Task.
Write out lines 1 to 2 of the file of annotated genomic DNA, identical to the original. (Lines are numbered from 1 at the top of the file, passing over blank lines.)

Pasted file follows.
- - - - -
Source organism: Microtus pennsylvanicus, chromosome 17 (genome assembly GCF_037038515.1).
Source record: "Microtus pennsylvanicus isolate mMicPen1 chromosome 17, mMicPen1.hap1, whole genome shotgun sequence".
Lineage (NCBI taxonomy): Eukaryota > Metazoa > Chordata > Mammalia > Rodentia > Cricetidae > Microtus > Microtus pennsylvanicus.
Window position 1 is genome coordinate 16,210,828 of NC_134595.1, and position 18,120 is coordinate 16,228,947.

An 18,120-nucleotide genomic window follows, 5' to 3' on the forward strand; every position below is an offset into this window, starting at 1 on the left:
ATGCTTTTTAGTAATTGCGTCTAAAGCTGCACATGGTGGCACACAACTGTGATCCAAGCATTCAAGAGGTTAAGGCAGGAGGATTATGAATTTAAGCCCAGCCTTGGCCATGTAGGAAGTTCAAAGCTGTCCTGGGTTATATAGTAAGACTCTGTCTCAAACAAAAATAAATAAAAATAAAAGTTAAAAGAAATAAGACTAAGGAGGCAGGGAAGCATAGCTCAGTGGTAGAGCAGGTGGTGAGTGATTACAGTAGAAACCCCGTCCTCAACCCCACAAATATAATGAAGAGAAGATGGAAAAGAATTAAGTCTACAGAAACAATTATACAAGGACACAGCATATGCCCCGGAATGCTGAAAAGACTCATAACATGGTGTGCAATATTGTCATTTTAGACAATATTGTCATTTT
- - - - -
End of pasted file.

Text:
Source organism: Microtus pennsylvanicus, chromosome 17 (genome assembly GCF_037038515.1).
Source record: "Microtus pennsylvanicus isolate mMicPen1 chromosome 17, mMicPen1.hap1, whole genome shotgun sequence".